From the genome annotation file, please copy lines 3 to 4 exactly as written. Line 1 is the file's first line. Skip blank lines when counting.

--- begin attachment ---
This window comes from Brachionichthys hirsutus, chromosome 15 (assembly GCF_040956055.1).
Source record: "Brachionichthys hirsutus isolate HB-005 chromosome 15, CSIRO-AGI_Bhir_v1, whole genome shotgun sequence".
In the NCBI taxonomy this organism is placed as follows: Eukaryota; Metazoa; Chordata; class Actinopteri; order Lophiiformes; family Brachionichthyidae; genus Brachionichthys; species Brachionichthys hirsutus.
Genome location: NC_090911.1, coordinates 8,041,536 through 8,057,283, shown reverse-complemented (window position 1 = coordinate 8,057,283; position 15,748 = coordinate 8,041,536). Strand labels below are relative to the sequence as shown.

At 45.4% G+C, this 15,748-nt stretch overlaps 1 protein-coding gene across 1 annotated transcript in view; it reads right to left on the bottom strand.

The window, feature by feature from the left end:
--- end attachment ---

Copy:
In the NCBI taxonomy this organism is placed as follows: Eukaryota; Metazoa; Chordata; class Actinopteri; order Lophiiformes; family Brachionichthyidae; genus Brachionichthys; species Brachionichthys hirsutus.
Genome location: NC_090911.1, coordinates 8,041,536 through 8,057,283, shown reverse-complemented (window position 1 = coordinate 8,057,283; position 15,748 = coordinate 8,041,536). Strand labels below are relative to the sequence as shown.